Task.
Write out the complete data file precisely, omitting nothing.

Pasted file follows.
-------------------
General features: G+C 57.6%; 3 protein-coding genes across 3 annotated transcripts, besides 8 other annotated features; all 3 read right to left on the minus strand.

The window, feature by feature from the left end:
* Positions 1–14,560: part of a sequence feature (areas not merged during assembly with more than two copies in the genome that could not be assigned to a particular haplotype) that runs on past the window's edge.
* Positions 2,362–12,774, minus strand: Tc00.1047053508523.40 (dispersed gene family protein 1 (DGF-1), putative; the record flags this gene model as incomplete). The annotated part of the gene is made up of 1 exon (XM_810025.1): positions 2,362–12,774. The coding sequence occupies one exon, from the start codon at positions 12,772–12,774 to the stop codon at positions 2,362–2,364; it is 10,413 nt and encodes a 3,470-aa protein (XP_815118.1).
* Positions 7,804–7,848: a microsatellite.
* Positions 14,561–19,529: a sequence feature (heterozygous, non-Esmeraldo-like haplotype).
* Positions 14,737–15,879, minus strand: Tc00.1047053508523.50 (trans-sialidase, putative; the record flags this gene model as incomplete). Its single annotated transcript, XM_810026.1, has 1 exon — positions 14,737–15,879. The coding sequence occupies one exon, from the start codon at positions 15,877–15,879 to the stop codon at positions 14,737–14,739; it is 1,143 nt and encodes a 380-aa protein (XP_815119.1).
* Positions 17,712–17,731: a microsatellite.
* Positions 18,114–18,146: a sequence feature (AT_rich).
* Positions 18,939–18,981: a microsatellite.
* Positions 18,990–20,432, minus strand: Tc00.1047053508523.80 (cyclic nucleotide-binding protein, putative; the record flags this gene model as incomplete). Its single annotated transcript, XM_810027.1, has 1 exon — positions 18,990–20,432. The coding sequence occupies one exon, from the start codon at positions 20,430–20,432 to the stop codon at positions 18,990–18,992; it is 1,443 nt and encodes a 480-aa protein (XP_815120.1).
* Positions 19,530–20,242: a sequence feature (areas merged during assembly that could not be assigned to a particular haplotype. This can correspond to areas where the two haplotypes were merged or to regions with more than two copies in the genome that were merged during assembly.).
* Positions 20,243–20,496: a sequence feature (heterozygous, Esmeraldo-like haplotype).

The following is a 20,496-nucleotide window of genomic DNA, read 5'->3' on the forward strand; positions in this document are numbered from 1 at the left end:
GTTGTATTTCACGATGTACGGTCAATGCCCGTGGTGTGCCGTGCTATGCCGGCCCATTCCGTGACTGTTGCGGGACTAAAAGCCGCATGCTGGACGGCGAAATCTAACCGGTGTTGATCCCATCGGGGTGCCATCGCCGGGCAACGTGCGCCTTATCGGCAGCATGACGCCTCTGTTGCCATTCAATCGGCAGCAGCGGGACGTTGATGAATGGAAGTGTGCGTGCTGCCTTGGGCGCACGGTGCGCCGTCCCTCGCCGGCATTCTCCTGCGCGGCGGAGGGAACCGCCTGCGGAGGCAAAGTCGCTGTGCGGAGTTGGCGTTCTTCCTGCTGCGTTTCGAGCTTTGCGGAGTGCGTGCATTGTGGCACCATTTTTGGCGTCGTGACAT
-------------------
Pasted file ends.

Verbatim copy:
General features: G+C 57.6%; 3 protein-coding genes across 3 annotated transcripts, besides 8 other annotated features; all 3 read right to left on the minus strand.

The window, feature by feature from the left end:
* Positions 1–14,560: part of a sequence feature (areas not merged during assembly with more than two copies in the genome that could not be assigned to a particular haplotype) that runs on past the window's edge.
* Positions 2,362–12,774, minus strand: Tc00.1047053508523.40 (dispersed gene family protein 1 (DGF-1), putative; the record flags this gene model as incomplete). The annotated part of the gene is made up of 1 exon (XM_810025.1): positions 2,362–12,774. The coding sequence occupies one exon, from the start codon at positions 12,772–12,774 to the stop codon at positions 2,362–2,364; it is 10,413 nt and encodes a 3,470-aa protein (XP_815118.1).
* Positions 7,804–7,848: a microsatellite.
* Positions 14,561–19,529: a sequence feature (heterozygous, non-Esmeraldo-like haplotype).
* Positions 14,737–15,879, minus strand: Tc00.1047053508523.50 (trans-sialidase, putative; the record flags this gene model as incomplete). Its single annotated transcript, XM_810026.1, has 1 exon — positions 14,737–15,879. The coding sequence occupies one exon, from the start codon at positions 15,877–15,879 to the stop codon at positions 14,737–14,739; it is 1,143 nt and encodes a 380-aa protein (XP_815119.1).
* Positions 17,712–17,731: a microsatellite.
* Positions 18,114–18,146: a sequence feature (AT_rich).
* Positions 18,939–18,981: a microsatellite.
* Positions 18,990–20,432, minus strand: Tc00.1047053508523.80 (cyclic nucleotide-binding protein, putative; the record flags this gene model as incomplete). Its single annotated transcript, XM_810027.1, has 1 exon — positions 18,990–20,432. The coding sequence occupies one exon, from the start codon at positions 20,430–20,432 to the stop codon at positions 18,990–18,992; it is 1,443 nt and encodes a 480-aa protein (XP_815120.1).
* Positions 19,530–20,242: a sequence feature (areas merged during assembly that could not be assigned to a particular haplotype. This can correspond to areas where the two haplotypes were merged or to regions with more than two copies in the genome that were merged during assembly.).
* Positions 20,243–20,496: a sequence feature (heterozygous, Esmeraldo-like haplotype).

The following is a 20,496-nucleotide window of genomic DNA, read 5'->3' on the forward strand; positions in this document are numbered from 1 at the left end:
GTTGTATTTCACGATGTACGGTCAATGCCCGTGGTGTGCCGTGCTATGCCGGCCCATTCCGTGACTGTTGCGGGACTAAAAGCCGCATGCTGGACGGCGAAATCTAACCGGTGTTGATCCCATCGGGGTGCCATCGCCGGGCAACGTGCGCCTTATCGGCAGCATGACGCCTCTGTTGCCATTCAATCGGCAGCAGCGGGACGTTGATGAATGGAAGTGTGCGTGCTGCCTTGGGCGCACGGTGCGCCGTCCCTCGCCGGCATTCTCCTGCGCGGCGGAGGGAACCGCCTGCGGAGGCAAAGTCGCTGTGCGGAGTTGGCGTTCTTCCTGCTGCGTTTCGAGCTTTGCGGAGTGCGTGCATTGTGGCACCATTTTTGGCGTCGTGACAT